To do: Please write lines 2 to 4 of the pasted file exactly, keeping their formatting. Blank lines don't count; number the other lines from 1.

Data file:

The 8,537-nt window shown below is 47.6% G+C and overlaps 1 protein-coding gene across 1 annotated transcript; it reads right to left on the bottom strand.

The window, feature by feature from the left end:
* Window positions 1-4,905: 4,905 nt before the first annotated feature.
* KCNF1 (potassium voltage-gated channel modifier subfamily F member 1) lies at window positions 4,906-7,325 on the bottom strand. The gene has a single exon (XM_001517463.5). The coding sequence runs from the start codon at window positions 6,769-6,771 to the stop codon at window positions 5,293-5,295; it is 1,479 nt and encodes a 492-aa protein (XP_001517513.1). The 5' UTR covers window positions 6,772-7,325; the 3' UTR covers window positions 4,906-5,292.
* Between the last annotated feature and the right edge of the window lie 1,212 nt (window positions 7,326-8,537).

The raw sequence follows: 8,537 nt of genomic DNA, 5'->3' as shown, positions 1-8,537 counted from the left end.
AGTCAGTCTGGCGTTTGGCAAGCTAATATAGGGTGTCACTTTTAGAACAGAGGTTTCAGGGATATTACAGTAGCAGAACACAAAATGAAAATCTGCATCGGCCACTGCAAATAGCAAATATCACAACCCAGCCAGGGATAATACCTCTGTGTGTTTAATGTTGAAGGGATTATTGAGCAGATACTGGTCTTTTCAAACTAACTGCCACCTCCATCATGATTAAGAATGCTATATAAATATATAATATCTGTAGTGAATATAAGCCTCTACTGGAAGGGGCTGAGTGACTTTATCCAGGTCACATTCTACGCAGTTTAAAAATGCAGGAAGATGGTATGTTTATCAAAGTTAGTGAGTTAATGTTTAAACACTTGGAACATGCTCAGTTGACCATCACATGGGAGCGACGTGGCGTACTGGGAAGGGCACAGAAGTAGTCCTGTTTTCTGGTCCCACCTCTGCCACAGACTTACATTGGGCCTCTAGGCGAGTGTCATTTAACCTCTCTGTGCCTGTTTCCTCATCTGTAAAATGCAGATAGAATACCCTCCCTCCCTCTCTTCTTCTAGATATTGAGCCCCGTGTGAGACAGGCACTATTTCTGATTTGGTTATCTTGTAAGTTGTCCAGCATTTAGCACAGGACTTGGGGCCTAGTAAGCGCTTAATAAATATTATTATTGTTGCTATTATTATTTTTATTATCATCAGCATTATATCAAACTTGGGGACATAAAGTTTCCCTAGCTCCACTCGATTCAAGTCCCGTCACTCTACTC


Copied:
The window, feature by feature from the left end:
* Window positions 1-4,905: 4,905 nt before the first annotated feature.
* KCNF1 (potassium voltage-gated channel modifier subfamily F member 1) lies at window positions 4,906-7,325 on the bottom strand. The gene has a single exon (XM_001517463.5). The coding sequence runs from the start codon at window positions 6,769-6,771 to the stop codon at window positions 5,293-5,295; it is 1,479 nt and encodes a 492-aa protein (XP_001517513.1). The 5' UTR covers window positions 6,772-7,325; the 3' UTR covers window positions 4,906-5,292.